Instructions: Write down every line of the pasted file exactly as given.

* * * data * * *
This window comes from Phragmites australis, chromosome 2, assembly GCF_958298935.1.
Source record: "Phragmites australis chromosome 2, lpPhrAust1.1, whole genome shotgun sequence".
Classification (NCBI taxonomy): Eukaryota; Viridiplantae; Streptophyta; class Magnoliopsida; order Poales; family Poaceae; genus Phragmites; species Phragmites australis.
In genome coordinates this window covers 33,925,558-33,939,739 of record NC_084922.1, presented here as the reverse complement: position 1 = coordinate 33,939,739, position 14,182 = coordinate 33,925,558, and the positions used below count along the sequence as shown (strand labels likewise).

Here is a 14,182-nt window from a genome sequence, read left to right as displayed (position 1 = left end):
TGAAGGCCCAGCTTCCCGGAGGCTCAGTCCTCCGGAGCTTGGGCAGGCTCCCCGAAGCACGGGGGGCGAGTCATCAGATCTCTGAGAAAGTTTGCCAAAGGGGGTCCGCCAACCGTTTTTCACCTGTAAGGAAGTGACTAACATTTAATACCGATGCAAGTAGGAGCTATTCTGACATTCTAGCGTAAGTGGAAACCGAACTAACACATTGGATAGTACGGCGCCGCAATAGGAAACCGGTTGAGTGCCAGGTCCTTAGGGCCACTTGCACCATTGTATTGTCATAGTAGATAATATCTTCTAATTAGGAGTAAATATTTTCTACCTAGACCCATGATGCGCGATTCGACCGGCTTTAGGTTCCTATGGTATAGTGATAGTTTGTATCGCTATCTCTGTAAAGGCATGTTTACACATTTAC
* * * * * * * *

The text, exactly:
This window comes from Phragmites australis, chromosome 2, assembly GCF_958298935.1.
Source record: "Phragmites australis chromosome 2, lpPhrAust1.1, whole genome shotgun sequence".
Classification (NCBI taxonomy): Eukaryota; Viridiplantae; Streptophyta; class Magnoliopsida; order Poales; family Poaceae; genus Phragmites; species Phragmites australis.
In genome coordinates this window covers 33,925,558-33,939,739 of record NC_084922.1, presented here as the reverse complement: position 1 = coordinate 33,939,739, position 14,182 = coordinate 33,925,558, and the positions used below count along the sequence as shown (strand labels likewise).

Here is a 14,182-nt window from a genome sequence, read left to right as displayed (position 1 = left end):
TGAAGGCCCAGCTTCCCGGAGGCTCAGTCCTCCGGAGCTTGGGCAGGCTCCCCGAAGCACGGGGGGCGAGTCATCAGATCTCTGAGAAAGTTTGCCAAAGGGGGTCCGCCAACCGTTTTTCACCTGTAAGGAAGTGACTAACATTTAATACCGATGCAAGTAGGAGCTATTCTGACATTCTAGCGTAAGTGGAAACCGAACTAACACATTGGATAGTACGGCGCCGCAATAGGAAACCGGTTGAGTGCCAGGTCCTTAGGGCCACTTGCACCATTGTATTGTCATAGTAGATAATATCTTCTAATTAGGAGTAAATATTTTCTACCTAGACCCATGATGCGCGATTCGACCGGCTTTAGGTTCCTATGGTATAGTGATAGTTTGTATCGCTATCTCTGTAAAGGCATGTTTACACATTTAC